Richard Dawkins: The first chapter of 'Science in the Soul' is called 'The Values of Science and the Science of Values'. And it does, of course, give prominence to objective truth. There is a kind of whispering campaign—more than a whispering campaign, sometimes a yelling campaign—against the value of objective truth. Science, I think, is committed to objective truth; we’re committed to the view that truth is independent of the cultural background of the scientist, for example. So as I said in the book, an experiment done in a lab in New York can be replicated in a lab in New Delhi, and if it’s all done correctly in the same way they’ll get the same result. Science’s belief in objective truth works. Engineering technology based upon the science of objective through achieves results: it manages to build planes that get off the ground, it manages to send people to the moon and explore Mars with robots, and land robotic vehicles on comets. Science works. Science produces antibiotics, it produces vaccines that work. So anybody who chooses to say, “Oh, there’s no such thing as objective truth, it’s all subjective, it’s all socially constructed,” tell that to a doctor, tell that to a space scientist.
Manifestly, science works and the view that “there is no such thing as objective truth” doesn’t. Science proceeds, I believe, in the sort of Popperian view that science proceeds by intuitive leaps of the imagination, building an idea of what might be true and then testing it by experiment, by observation, in the second phase. It’s a kind of Darwinian selection of mutation, which is provided by the imagination.
So intuition is very important, but it is important that scientists should not be so wedded to their intuition that they omit the very important testing phase, and if their hypothesis is disproved they should regard that as a reason to reject the hypothesis or modify it, not a reason to just carry on doggedly sticking to the hypothesis because they are intuitively committed to it.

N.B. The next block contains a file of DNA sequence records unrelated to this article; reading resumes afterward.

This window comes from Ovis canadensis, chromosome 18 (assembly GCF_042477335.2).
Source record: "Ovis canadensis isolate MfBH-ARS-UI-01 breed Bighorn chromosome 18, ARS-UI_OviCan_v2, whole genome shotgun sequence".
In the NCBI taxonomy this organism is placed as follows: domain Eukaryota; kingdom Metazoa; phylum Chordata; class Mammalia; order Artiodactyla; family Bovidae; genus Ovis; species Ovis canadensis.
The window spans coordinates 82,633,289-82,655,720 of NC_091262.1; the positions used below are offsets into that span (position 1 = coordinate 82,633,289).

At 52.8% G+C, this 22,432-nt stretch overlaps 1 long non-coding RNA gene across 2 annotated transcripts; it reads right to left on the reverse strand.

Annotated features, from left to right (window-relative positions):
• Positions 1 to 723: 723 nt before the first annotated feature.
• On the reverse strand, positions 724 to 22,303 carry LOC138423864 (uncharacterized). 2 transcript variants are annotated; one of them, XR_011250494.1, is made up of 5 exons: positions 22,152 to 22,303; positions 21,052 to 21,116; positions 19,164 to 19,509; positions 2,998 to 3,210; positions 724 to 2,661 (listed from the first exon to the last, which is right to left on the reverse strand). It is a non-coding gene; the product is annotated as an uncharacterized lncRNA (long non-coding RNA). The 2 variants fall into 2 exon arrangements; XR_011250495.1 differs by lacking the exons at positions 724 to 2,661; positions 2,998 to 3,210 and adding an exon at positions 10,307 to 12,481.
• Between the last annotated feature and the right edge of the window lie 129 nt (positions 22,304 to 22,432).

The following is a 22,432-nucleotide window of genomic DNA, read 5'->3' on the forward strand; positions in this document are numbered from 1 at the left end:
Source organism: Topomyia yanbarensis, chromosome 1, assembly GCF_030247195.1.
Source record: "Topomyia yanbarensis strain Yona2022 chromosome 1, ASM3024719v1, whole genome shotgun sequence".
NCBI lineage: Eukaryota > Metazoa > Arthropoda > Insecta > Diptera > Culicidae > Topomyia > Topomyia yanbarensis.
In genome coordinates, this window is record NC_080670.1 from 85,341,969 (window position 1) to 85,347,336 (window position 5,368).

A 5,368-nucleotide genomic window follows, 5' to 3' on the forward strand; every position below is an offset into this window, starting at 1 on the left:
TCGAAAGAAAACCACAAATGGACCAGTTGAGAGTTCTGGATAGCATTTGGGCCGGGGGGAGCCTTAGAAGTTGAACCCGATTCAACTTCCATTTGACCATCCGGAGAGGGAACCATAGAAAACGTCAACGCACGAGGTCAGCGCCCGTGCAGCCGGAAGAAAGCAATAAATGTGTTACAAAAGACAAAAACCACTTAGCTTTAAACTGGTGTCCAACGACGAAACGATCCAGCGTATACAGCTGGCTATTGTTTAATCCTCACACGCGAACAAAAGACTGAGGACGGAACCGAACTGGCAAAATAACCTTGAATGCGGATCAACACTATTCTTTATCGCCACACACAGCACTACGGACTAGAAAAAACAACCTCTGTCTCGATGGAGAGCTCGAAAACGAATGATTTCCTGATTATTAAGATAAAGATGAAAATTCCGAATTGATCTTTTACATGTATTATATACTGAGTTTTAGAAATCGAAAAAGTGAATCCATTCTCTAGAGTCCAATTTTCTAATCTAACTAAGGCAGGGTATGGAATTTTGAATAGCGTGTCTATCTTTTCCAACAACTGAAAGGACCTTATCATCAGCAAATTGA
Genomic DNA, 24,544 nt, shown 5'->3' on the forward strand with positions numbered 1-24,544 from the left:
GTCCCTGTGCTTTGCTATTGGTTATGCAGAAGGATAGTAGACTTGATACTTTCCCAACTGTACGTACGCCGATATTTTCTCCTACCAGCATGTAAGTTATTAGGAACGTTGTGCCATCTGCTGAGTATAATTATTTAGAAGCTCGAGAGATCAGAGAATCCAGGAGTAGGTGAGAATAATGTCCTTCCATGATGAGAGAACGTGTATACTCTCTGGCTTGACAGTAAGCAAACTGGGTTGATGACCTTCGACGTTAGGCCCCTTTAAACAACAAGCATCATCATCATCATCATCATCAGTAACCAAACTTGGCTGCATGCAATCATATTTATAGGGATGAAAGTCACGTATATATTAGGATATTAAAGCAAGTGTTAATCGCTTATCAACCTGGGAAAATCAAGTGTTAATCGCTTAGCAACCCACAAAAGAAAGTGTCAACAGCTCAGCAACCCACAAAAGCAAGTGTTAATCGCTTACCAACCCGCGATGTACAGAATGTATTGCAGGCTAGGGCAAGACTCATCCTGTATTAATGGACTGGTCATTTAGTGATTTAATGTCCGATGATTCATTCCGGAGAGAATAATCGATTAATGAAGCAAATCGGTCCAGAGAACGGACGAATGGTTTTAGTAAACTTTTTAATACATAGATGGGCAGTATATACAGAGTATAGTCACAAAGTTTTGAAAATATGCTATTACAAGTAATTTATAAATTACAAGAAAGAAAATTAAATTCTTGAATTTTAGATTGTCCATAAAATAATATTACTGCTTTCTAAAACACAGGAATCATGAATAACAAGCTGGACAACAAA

The phrase 'critical thinking' is quite a cliché but it is immensely important. And so I think that I really could sum it up by saying what we need is critical thinking; we need to respect evidence, we need to respect the fact that the only reason to believe anything about the real world is evidence. The evidence must be assessed critically, preferably statistically and logically. You cannot derive truths about the real world by intuition alone, by feelings alone, by what feels good.
People who say things like, “All opinions are equally valid,” or, “Well, it’s true for me, it may not be true for you.” Never tolerate that kind of thing. The only reason to believe anything is true is that there’s evidence, and everybody should either look at the evidence for themselves or they should trust that the person they’re talking to has looked at the evidence in a scientific, logical, rational, critical way.
Just for example, I’m not qualified to assess the evidence of modern physics experiments, I’m just not qualified. So I have to trust—this is not trusting authority so much as trusting the scientific method, which I know has been used by physicists whom I can’t directly assess, it has been used by physicists who are using the same techniques as I know work in my own field of biology.